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Non-proliferation Treaty

Volume 449: debated on Monday 24 July 2006

The United Kingdom has a proud record on fulfilling its disarmament obligations under article VI of the nuclear non-proliferation treaty, which remains the cornerstone of this country’s nuclear non-proliferation policy. Since 1998, we have withdrawn and dismantled the WE177 nuclear bomb and all of our remaining Chevaline warheads. As a result, Trident is now our only nuclear weapons system, and we are the only recognised nuclear weapons state to have reduced to a single platform. These steps have reduced our operationally available stockpile of nuclear weapons to fewer than 200 warheads, which represents a reduction of more than 70 per cent. in the potential explosive power of our nuclear forces since the end of the cold war.

I am grateful to the Minister for his helpful and full answer. Following the exchanges between my hon. Friends the Members for Cheadle (Mark Hunter) and for Inverness, Nairn, Badenoch and Strathspey (Danny Alexander) and the Secretary of State, and given the principle of irreversibility agreed at the nuclear proliferation treaty conference in 2000, will the Minister tell us whether any increase in the United Kingdom’s nuclear capacity would be compatible with our obligations under the nuclear non-proliferation treaty to which he has just referred?

I am grateful to the hon. Gentleman for thanking me for my full answer. He should understand that that full answer means that we will be fully compliant with our international obligations under that treaty. This is why we have been so supportive of the United States’ statement on the draft fissile material cut-off treaty, which represented a way forward on these issues. We are leading the way, and seeking new ways to achieve disarmament. I hope that the hon. Gentleman will recognise that and congratulate the Government on all that we have done, and on all that we will do in the future.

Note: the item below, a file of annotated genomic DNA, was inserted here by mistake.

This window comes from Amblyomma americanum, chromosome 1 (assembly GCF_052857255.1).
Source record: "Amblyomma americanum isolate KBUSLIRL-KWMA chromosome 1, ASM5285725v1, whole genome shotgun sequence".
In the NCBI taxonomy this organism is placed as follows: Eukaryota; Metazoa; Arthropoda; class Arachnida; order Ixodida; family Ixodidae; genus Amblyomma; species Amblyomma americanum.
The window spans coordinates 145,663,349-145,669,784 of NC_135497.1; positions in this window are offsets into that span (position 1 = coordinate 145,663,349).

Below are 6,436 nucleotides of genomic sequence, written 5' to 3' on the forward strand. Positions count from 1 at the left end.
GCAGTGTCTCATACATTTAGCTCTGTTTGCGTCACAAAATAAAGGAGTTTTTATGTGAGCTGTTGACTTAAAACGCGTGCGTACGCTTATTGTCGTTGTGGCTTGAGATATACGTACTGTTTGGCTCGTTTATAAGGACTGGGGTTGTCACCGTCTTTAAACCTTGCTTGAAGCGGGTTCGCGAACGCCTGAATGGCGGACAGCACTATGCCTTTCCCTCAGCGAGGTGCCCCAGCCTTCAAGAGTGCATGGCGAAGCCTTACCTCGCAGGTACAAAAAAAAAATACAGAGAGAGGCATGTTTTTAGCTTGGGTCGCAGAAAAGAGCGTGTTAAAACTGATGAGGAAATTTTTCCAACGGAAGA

On the important matter of the decommissioning of nuclear weapons, will the Minister pay tribute to the work carried out by the thousands of people who work at the Atomic Weapons Establishment at Aldermaston? In the context of the wider debate, will he also pay tribute to them not only for the work that they are doing today but for the work that they have done in the past and the work that they will do in the future to protect this country’s security?

The hon. Gentleman makes a very good point, which I sought to answer in an earlier response. This work not only plays an important part in the defence of this country, in our role in NATO and in trying to maintain peace and stability in a troubled globe, but makes a major contribution to the science and technology base of this country. We need only consider the thousands of scientists and technicians who have been through not just AWE but other support elements of the defence industry in this country to recognise the quality and worth of their contribution. They defend us, but they also strengthen our economic and manufacturing base.